By Jay Stanley, Senior Policy Analyst, ACLU Speech, Privacy & Technology Project at 10:00am

Everywhere I go, I hear some variation of the claim that “young people today just don’t care about privacy.” This is something that people widely seem to believe is “just true.” The latest claim to this effect comes in the form of a new poll, the release of which was trumpeted with unfortunate headlines like “Millennials don’t worry about online privacy.”

In fact, the poll, which was conducted by the University of Southern California’s corporate-partnered Center for the Digital Future, showed no such thing. Although there were some differences between younger and older respondents,

Data Tunnel

Cyberalarmism's Threat to Privacy

By Michelle Richardson, Legislative Counsel, ACLU Washington Legislative Office at 12:26pm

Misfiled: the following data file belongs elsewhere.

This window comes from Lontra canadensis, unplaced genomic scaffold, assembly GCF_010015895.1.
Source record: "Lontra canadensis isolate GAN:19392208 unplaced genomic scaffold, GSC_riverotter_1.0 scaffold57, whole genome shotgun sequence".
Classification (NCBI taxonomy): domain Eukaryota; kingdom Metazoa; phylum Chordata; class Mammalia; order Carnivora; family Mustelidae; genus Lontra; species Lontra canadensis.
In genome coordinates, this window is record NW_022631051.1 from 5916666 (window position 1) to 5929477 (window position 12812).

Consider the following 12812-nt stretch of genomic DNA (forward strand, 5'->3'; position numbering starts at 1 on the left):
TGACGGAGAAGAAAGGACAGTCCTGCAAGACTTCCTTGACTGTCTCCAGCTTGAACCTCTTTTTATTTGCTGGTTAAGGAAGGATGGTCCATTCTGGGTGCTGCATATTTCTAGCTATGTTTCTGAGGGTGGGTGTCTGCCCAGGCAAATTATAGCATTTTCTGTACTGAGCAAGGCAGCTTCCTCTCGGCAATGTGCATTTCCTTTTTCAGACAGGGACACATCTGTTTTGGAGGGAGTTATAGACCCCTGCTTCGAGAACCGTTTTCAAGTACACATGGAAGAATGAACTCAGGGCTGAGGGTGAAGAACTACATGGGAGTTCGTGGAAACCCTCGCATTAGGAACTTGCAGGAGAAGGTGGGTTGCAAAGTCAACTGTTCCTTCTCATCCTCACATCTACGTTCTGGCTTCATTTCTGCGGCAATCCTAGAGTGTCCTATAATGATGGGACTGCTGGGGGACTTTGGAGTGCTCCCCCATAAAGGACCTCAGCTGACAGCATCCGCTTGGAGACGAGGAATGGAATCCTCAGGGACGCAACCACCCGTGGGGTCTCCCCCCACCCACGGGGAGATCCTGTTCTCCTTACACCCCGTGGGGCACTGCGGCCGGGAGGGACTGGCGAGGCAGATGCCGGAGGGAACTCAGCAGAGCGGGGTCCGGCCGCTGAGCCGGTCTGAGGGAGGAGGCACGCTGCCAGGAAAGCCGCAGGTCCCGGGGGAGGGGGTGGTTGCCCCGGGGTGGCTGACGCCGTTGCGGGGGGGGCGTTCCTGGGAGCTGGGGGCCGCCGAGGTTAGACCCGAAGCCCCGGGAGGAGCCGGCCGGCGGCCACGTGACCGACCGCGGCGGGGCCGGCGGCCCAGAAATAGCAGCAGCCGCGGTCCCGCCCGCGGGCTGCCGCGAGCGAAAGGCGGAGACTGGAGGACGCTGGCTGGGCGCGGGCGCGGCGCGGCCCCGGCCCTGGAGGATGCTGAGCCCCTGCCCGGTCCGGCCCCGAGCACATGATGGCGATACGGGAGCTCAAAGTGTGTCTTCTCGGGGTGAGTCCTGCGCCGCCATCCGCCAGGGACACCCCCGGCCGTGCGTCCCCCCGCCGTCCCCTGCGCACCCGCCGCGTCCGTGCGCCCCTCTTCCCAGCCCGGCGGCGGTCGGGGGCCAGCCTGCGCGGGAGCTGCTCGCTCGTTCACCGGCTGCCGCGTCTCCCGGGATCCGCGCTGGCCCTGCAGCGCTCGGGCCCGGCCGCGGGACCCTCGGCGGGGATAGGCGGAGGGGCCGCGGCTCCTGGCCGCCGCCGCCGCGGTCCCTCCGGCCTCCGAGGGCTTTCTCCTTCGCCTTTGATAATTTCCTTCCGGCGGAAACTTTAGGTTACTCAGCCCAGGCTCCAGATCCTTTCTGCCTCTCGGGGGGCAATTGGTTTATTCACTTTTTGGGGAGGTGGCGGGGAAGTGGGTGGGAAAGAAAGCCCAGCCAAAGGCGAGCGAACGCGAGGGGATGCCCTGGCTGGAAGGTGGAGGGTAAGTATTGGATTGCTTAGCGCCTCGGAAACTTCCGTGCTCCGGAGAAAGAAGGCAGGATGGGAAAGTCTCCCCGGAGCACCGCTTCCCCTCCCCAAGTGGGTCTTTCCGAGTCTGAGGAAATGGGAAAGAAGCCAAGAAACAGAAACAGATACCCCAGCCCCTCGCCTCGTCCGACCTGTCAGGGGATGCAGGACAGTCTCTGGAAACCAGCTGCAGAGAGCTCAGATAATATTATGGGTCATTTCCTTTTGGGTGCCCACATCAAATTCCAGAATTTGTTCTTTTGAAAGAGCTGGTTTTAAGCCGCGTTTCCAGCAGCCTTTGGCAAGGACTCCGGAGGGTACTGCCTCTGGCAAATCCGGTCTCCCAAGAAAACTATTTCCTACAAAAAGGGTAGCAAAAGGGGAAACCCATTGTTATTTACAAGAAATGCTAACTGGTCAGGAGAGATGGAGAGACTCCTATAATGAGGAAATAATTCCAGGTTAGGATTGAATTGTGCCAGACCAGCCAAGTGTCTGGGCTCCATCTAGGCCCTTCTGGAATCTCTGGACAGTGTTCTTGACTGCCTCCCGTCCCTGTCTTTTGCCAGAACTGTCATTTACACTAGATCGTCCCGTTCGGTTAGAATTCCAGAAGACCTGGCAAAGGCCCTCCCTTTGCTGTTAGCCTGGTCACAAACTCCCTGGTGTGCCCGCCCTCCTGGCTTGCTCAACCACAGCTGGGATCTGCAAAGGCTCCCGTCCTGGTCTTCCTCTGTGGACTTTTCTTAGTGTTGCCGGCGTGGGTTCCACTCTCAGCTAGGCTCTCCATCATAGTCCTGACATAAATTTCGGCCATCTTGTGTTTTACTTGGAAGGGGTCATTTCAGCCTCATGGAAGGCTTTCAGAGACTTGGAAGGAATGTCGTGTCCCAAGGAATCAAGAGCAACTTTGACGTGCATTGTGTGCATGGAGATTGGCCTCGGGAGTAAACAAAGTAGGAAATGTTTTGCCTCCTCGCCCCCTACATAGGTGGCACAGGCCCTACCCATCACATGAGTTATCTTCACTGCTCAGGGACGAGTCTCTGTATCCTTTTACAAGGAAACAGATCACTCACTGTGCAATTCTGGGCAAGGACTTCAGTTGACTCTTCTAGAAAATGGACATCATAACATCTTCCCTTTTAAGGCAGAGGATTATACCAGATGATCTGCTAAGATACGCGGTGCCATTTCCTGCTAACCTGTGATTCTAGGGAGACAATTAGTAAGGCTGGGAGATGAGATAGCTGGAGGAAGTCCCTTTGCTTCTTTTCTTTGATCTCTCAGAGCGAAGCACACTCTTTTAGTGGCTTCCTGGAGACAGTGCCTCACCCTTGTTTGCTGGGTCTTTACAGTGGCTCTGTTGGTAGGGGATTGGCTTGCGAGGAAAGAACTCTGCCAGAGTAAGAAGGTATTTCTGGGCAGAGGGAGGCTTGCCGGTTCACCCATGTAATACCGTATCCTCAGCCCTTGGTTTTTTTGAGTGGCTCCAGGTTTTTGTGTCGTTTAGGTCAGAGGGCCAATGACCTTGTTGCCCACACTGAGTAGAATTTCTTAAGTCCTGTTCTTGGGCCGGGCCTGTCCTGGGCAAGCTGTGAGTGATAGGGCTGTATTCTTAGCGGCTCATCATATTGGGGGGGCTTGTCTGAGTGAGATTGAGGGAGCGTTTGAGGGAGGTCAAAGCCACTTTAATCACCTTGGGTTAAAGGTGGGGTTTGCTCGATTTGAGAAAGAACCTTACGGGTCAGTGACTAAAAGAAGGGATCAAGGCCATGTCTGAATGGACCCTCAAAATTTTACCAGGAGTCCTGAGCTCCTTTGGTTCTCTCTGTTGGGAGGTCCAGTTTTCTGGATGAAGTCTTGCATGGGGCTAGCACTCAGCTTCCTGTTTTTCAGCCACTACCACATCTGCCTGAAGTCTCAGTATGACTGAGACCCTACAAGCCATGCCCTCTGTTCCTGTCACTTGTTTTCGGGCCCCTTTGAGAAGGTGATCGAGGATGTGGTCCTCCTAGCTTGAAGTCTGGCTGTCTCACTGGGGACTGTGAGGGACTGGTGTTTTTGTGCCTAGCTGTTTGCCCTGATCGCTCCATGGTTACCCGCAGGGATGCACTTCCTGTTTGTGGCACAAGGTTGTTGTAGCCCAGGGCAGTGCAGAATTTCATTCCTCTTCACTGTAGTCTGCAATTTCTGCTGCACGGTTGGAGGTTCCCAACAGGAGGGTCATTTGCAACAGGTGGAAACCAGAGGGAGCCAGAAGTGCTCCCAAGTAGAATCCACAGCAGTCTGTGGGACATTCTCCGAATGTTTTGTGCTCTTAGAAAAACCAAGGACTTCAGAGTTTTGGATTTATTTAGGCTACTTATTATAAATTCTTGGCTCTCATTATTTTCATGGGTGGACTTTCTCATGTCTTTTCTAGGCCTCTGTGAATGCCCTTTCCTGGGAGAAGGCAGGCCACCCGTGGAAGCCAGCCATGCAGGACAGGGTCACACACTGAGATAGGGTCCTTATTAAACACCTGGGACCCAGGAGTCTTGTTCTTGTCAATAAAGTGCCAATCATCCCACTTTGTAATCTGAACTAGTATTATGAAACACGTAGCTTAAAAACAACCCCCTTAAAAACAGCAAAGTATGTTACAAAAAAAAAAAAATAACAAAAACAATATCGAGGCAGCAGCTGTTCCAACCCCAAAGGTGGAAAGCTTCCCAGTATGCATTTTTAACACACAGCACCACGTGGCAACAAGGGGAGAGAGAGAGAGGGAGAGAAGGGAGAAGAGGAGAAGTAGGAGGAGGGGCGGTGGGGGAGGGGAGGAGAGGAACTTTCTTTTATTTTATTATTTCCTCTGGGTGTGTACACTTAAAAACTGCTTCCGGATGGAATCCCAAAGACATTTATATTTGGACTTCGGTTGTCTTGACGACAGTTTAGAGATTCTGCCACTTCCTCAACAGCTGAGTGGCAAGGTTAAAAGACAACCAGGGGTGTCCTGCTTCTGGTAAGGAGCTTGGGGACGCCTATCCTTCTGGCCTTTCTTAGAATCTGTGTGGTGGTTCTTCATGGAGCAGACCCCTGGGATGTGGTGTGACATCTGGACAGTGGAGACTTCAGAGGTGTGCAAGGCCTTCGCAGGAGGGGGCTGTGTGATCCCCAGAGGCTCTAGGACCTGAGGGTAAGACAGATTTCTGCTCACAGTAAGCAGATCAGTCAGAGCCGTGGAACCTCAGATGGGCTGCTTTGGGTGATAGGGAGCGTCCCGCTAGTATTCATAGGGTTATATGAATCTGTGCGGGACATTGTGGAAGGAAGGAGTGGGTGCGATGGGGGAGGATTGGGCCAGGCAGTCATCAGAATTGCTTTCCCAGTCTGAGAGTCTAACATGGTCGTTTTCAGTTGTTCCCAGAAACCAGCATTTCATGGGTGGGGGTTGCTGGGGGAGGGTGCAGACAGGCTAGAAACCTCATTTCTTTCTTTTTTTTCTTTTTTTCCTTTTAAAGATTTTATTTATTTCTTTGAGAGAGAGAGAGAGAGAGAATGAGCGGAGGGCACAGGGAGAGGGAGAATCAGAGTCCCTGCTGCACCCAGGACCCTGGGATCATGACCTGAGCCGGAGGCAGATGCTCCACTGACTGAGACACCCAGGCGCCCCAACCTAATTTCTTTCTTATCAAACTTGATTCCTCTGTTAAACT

This piece originally ran on Al Jazeera America.

When members of Congress talk cybersecurity, it doesn’t take long for the discussion to turn apocalyptic. The Feb. 27 meeting of the Senate Intelligence Committee was no different when Lindsey…

Ignorant Armies Eavesdropping By Night?

Ignorant Armies Eavesdropping By Night?

By Jay Stanley, Senior Policy Analyst, ACLU Speech, Privacy & Technology Project at 10:11am

As revelations continue to pour forth about how the talents of thousands of brilliant math and computer experts are being utilized by the National Security Agency, we also saw last week the release of a report to Congress that attempts to defend the…

The Burdens of Total Surveillance

The Burdens of Total Surveillance

By Jay Stanley, Senior Policy Analyst, ACLU Speech, Privacy & Technology Project at 1:33pm